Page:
69 HELLOWEEN  

jasonabadboy4u 29M
48 posts
6/17/2006 1:50 am
69 HELLOWEEN

69 HELLOWEEN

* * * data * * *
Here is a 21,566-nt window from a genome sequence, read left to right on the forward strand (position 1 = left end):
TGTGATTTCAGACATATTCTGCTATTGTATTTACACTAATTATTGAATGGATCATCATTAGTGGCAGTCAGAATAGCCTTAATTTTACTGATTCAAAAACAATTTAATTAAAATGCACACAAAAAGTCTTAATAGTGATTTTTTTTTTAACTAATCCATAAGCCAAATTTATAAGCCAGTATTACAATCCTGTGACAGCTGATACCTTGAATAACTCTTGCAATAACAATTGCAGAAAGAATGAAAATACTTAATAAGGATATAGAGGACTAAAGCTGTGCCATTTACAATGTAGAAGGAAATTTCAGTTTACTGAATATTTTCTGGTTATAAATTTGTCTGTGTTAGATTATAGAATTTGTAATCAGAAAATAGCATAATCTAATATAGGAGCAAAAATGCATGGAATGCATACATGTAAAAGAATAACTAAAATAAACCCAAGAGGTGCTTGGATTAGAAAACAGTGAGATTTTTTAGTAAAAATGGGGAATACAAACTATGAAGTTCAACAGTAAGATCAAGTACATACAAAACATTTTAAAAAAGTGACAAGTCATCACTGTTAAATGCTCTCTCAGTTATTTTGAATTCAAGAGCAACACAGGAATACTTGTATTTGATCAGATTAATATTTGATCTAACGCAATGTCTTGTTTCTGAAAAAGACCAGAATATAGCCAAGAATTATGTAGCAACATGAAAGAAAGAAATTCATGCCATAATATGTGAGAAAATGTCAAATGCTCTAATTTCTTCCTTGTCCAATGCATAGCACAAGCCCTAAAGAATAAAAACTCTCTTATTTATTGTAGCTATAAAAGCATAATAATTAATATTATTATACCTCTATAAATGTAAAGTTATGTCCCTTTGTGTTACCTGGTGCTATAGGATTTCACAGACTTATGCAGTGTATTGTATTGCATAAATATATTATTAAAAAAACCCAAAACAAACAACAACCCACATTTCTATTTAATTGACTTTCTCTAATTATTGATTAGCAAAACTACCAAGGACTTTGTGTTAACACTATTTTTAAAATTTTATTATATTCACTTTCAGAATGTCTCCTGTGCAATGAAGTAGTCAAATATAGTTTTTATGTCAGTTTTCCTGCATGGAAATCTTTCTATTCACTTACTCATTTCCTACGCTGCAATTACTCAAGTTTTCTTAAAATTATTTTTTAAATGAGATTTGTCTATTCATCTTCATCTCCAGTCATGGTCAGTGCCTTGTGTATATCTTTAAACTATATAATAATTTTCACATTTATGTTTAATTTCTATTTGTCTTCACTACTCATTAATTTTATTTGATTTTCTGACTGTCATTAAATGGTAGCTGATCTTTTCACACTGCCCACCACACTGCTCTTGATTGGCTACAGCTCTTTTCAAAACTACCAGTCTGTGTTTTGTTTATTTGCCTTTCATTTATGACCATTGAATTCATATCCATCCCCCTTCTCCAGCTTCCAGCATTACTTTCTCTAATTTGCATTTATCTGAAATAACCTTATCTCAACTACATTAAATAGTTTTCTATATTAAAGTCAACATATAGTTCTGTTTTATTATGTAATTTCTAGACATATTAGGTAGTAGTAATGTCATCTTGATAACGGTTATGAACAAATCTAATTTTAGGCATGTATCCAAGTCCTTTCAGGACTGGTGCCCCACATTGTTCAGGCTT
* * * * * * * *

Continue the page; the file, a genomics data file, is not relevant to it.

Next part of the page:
Mitch and Tara moved to their new neighborhood a week before Halloween. Almost immediately, they noticed the scarecrows. Not real scarecrows-decorative ones. Most were about three feet tall, decked out in overalls and flannel shirts, with stitched smiles beneath rumpled felt hats. Many were parts of displays that included a pumpkin and a harvest sheaf. Others stood alone. Some were simply doll-sized figures of dried silk twisted out of cornhusks and propped conspicuously in a window. But every house had one--except theirs. Mitch guessed that this was the average suburbanite's idea of "quaint." He thought the things looked damned ugly. Put one up in front of your house and it was like putting out a vacancy sign for bugs, spiders, and anything else that liked to crawl indoors. It made no sense to Mitch why a town that couldn't claim to have a single field or pasture would so obsessively display a prop everyone associated with farm life. Didn't people know scarecrows were created to scare animals away from crops? What point was there to putting one up as a decoration in an upper-middle-class neighborhood where the closest anyone got to farming was the produce section of the local supermarket? Clearly, there was a lot Mitch and Tara were going to have to get used to about their new home. Already, they felt like outsiders. Just three days before they had been shopping at the local market for a pumpkin. It had been their tradition for as long as they had been married to carve a jack-o'-lantern the day before Halloween and put it on their front porch. On Halloween night, the lit jack-o'- lantern served as a beacon to trick-or-treaters. But the only pumpkins to be found at the local supermarket were parts of scarecrow displays. Mitch had removed one and brought it up to the cash register but was told the store wouldn't sell it as a solitary item. He had argued, but the clerk remained adamant. Finally, Mitch told the clerk angrily to charge him for the whole damn display and to stuff the scarecrow wherever she wanted. Mitch felt good about having stood up for his principles, even though it had cost him fifty bucks. The clerk had told him on his way out that he might as well take the scarecrow, since he'd paid for it. "Over My Dead Body!" Mitch had muttered. That Saturday, Mitch and Tara carved their jack-o'-lantern, but by sundown that evening pieces of it were clotted on the front door. Someone had hurled it at their house! Mitch called the police department to protest the vandalism. The police officer he reached gave him a song and dance about mischief night, and kids beings kids, and how it wasn't likely they could catch the culprit if Mitch hadn't actually seen him do it. Mitch would not be deterred. On Halloween morning he drove to a store the next town over and bought an even bigger pumpkin. It was carved, lit, and out front, under Mitch's watchful eye, by noon that day. The evening came on fast and showed all signs of being a perfect Halloween night. The sun had turned the distant hills a fiery red as it set. In its wake, the moon had risen with a pinkish glow that Mitch knew made it what they called a BLOOD MOON. The air was just cool enough to sharpen smells and sounds. Mitch picked up the acrid waft of burning wood that told him several fireplaces were burning nearby. He had stocked up on candy for the neighborhood kids. They had taffy, milk duds, candy corn, and suckers in a large dish to choose from. Tara had wistfully suggested that they might get to meet some of the neighbors whose kids came trick-or-treating. By dusk they had already seen some kids out in costume parading around the block. But none came to their door. Mitch peeked through their blinds and saw one cluster of kids at the house next door. He waited for the ring of their doorbell---but it never came. After several minutes he peeked back outside again, and saw the kids heading up the steps at the house on the other side. Their house had been completely skipped over. It went on like that the rest of the evening. The neighborhood kids were out in droves, in costumes ranging from the store-bought to the crudely homemade. They laughed and yelled as they paraded up and down the street. But in every case they passed by their house like they didn't even see it there. Mitch and Tara had come close to getting only one visitor that evening. Early on, Mitch had seen one kid who couldn't have been more than three or four come toddling up the front walk in a ghost sheet. Mitch had stepped into the foyer, planning to open the door as the child came up the steps. But through the glass panes at the top of the door, he saw a woman--probably the kid's mother--run to the child and yank him away by the arm before he could even get halfway up the walk. "What the Hell was everyone's problem?" Mitch guessed the kids were just going to the houses of friends and people they knew. It was probably a good safety precaution these days. By ten o'clock not a single trick-or-treater had come to their door. Mitch had offered to answer the doorbell while Tara was online upstairs, but it seemed pretty pointless. The cries of the kids and the pounding of feet on the sidewalk had just ceased suddenly. Mitch looked through the front window and saw that the block was completely dark. The neighbors were either sending a signal to the kids that Halloween was over, or they were turning in much earlier than usual. Mitch was just preparing to go out and extinguish the light in the jack-o'-lantern when he was startled by a sound from the front porch Whummmp! The stillness of the night had magnified the noise. It sounded like something had fallen to the floorboards. Opening the door, Mitch discovered another jack-o'-lantern casualty. Someone had tossed it, candle and all, against the front door. This was worse than the one yesterday. The pumpkin was virtually pulverized. stringy clumps spattered the door, and flecks of pumpkin dressed the walls several feet on either side of the frame. It would have taken considerable strength to make that kind of mess. No little kid out for Halloween fun could have done this. Mitch stood in the doorway, peering into the darkness as though he might see whoever was responsible for this prank. The candle in the jack-o'-lantern had been smothered by soppy pulp, and he could smell that smoky, oily smell that he associated with a snuffed candle. But there was another, stronger smell behind it. A sweet-and- sour smell. It reminded him of that mixed aroma of alfalfa, manure, and newly turned earth that he associated with the country as a kid, he remembered how overpowering it could seem whenever he drove by a recently mown hayfield. It was the first time he'd ever smelled it in this town. What was putting that smell out so strongly? "HEY!" Mitch yelled into thick darkness, hoping to scare off whoever had tossed the pumpkin. A light breeze made the treetops dance shivery in the moonlight. Mitch heard a slithering rustle. "Must be leaves" But he knew that all the leaves had been off the trees a week ago. And that they had raked the last of them out of their yard before the weekend. The wind made the rustling sound again, and Mitch felt the hairs on his arms prickle. Rubbing them against the chill, he stepped back indoors. He had just picked up the phone to call the police and complain a second time when he heard the rustling noise again. Ssssssssssssss . . . It was coming from the front porch. Ssssssssssssss . . . Much closer than it had been before. It was followed by a clumping sound. Like something hitting the floorboards at regular intervals. Pok . . . Pok . . . Pok. Mitch turned out the lights. On tiptoe, he advanced toward the front window. Ssssssssssssss . . . Whatever it was, it was being dragged across the front screens. Sticking his fingers between the slats of the blinds, he peered out. Nothing there. Ssssssssssssss . . . It brushed over the screen on the window near the door. Someone was going to a lot of effort to put a Halloween scare into him. Pok . . . Pok . . . Pok. It sounded like footsteps outside the front door. Or someone tapping the porch with a pole. Mitch moved silently to the foyer and peeked through the panes of the window. Someone was standing on the porch! Mitch could just make out an overcoat and a slouch hat on the head. The person was carrying a walking stick in his hand, thumping it on the porch planking. A late trick-or-treater? Mitch clicked the light on as he pulled the door open. He was almost driven back by the smell he had noticed before. Now it was ten times stronger and nauseatingly potent. Concentrated, it reminded him less of wet straw and more of the stench of decay and death. The person on the porch was dressed like a scarecrow, with shocks of loose straw sticking out around his wrists and neck. He turned his face up to look directly at Mitch. And Mitch realized that the dark figure was not wearing a costume! Black holes marked where its eyes should be. Its mouth was stitched shut, but Mitch could have sworn the cheeks worked behind it, huffing and puffing as though it were alive! What Mitch had at first thought was a nose was actually a field spider the size of his hand. Other things he couldn't quite see wriggled in the straw jutting out beneath the figure's hat. The scarecrow took a step forward and Mitch saw that what he had mistaken for a walking stick was a weathered wood stave. It had a crossbar at the top. Its other end was a pointy stake. The thing moved fast. Mitch never had a chance. Neither did Tara. The next day, the neighbors saw two new scarecrows up on poles at the new people's house. They didn't look like the other scarecrows around the neighborhood. They wore Mitch and Tara's clothes. And they weren't stuffed with straw. But everyone agreed from the way they flapped loosely in the wind that they did a good job of scaring things away.